What’s Next for Lake Erie?
For years, we’ve worked to ensure that the provincial, state and federal governments of Canada and the United States produced strong, science-based, well-funded plans to protect Lake Erie. Now that those plans have been finalized and released – what’s next?
For Freshwater Future Canada, we turn our focus to implementing those plans – to engaging with the work on the ground to reduce nutrient runoff into the lake. We will continue our work to support land trusts and conservation groups who are protecting wetlands in the Lake Erie basin – habitats that are critical to slowing and reducing the flow of nutrients into the lake.
Government-led plans are critical to provide the framework for achieving nutrient reduction targets which will, in turn, reduce the frequency and severity of algal blooms on Lake Erie, and improve water quality in the lake. And although we know there is still a need for improvement in those plans, it’s time to focus on implementation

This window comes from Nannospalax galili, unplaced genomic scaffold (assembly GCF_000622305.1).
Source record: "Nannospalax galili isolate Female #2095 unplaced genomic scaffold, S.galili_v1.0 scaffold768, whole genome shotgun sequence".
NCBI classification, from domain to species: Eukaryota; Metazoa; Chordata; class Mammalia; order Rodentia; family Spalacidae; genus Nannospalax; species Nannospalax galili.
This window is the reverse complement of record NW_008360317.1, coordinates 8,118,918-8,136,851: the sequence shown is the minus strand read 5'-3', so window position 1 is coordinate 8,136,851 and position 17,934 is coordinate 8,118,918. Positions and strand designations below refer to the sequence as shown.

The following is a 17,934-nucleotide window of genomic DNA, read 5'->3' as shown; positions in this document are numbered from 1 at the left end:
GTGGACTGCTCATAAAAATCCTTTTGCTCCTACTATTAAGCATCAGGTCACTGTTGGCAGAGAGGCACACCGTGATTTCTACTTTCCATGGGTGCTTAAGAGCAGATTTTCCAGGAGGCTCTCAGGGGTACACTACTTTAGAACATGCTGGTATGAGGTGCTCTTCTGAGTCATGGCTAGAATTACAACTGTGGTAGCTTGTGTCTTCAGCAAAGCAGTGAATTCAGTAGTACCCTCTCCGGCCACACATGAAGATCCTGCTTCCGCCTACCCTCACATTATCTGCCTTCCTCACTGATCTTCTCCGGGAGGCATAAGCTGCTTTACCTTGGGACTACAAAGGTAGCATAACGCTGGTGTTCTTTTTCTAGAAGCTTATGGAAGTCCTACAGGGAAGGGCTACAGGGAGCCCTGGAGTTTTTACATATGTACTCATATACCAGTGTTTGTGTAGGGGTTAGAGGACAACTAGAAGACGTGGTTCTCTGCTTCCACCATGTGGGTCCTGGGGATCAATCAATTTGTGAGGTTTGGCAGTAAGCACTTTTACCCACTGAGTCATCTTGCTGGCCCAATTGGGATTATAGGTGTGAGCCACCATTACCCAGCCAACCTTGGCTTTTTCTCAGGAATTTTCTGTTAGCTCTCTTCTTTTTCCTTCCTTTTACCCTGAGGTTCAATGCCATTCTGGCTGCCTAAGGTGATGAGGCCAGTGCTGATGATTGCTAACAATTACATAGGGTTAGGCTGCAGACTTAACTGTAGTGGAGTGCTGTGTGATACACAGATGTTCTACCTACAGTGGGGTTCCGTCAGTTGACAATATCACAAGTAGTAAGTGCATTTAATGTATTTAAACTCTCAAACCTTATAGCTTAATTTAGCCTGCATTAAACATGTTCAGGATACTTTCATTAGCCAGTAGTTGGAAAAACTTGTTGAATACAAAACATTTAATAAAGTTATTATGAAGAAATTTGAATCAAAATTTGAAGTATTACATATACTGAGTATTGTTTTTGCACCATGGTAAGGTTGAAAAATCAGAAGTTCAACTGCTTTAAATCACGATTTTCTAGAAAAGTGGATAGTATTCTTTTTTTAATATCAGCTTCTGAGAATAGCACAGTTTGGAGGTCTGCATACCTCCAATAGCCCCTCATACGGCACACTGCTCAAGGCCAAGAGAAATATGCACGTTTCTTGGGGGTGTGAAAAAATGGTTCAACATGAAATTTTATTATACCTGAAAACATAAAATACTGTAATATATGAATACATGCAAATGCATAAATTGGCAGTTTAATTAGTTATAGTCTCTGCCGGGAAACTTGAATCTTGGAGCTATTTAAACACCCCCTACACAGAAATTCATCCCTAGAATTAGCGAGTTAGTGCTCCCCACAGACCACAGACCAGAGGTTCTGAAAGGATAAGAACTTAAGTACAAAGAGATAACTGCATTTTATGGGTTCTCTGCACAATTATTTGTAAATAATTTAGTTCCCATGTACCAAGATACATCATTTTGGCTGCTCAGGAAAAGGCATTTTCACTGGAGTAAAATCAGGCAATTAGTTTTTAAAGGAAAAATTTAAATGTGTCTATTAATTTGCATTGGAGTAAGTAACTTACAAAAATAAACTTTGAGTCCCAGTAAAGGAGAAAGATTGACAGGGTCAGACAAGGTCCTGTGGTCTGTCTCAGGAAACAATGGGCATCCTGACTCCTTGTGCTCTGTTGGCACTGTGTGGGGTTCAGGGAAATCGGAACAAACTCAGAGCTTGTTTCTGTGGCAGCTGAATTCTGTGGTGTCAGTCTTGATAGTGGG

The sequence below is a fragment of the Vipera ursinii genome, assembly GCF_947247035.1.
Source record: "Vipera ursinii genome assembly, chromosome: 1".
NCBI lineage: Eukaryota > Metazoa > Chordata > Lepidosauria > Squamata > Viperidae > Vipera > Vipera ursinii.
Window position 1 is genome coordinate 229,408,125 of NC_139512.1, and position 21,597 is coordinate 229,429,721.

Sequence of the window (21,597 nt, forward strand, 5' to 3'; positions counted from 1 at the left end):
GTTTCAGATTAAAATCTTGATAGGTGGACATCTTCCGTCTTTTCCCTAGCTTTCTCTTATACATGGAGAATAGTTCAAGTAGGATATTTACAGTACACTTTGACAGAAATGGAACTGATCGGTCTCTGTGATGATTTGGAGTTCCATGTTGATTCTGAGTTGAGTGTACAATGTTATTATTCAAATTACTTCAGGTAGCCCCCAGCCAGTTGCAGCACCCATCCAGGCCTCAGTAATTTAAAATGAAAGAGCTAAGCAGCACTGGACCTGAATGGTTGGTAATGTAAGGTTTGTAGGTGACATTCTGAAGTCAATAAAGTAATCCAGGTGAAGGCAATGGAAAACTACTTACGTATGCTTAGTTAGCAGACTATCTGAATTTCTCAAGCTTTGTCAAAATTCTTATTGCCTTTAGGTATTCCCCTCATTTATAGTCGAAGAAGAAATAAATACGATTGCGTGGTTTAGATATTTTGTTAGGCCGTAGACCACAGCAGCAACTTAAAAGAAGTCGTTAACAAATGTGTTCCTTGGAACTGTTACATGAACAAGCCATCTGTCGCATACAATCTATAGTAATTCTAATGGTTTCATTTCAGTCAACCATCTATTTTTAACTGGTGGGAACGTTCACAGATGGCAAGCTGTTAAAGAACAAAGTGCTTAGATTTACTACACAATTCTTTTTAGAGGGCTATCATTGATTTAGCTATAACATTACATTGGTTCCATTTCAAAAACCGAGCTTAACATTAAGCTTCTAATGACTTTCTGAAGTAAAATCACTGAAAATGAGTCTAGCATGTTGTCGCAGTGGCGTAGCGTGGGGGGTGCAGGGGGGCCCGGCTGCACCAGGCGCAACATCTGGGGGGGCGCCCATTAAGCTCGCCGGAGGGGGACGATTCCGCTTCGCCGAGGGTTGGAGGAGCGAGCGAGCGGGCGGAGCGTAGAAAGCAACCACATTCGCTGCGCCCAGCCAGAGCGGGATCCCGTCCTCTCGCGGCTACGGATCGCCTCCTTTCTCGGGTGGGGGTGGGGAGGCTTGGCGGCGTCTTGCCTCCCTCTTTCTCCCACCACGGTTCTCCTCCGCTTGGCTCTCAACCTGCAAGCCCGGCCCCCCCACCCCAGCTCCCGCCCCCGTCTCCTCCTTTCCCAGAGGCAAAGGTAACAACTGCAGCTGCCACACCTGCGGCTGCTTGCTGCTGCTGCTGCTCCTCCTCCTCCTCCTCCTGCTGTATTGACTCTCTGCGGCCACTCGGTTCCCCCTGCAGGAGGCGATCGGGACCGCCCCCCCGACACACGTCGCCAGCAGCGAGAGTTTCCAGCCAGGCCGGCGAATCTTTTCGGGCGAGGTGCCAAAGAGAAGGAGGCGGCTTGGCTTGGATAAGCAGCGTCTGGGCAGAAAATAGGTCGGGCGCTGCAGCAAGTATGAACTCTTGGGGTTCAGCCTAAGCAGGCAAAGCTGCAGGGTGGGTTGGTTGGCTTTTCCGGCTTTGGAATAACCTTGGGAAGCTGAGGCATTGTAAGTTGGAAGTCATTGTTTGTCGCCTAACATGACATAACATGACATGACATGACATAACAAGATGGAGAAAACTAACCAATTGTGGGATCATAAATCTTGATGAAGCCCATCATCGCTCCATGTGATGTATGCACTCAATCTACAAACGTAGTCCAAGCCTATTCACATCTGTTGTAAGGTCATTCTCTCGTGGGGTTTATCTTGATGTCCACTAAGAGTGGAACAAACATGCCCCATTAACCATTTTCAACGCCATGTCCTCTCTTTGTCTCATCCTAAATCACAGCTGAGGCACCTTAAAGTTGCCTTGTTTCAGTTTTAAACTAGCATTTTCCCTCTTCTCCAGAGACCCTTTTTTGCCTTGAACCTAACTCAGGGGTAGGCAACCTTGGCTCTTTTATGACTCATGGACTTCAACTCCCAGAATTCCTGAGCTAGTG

The Canada-Ontario Action Plan for Lake Erie outlines a laundry list of actions necessary to achieve the targets. Improving the policy framework, growing research, modeling, and monitoring programs, building awareness, and improving collaboration are all key pillars of the plan. And perhaps most importantly is reducing phosphorus, through on-the-ground actions such as the protection of wetlands.
We know that wetlands are a critical component to reducing nutrient runoff to Lake Erie – they filter and retain phosphorus and other contaminants, reducing the amount flowing into the lake.
But in a landscape dominated by agriculture, wetlands are too few and far between. Many conservation groups are working hard to protect the remaining wetlands in the region, and on creating new wetlands in strategic locations. In particular, land trusts have a key role to play in protecting wetlands; they can permanently protect them by acquiring them, or they can hold conservation easements.
Freshwater Future Canada has always supported community groups working to protect their local land and waters, and that’s exactly what we’ll continue to do in Lake Erie. We’ll ensure that land trusts and other conservation groups have the capacity, resources, and connections they need to strategically protect wetlands in the Lake Erie basin. Restoring Lake Erie to health will take the time, energy and dedication of many – and Freshwater Future will be there every step of the way.
- Written by April Weppler, Freshwater Future Canada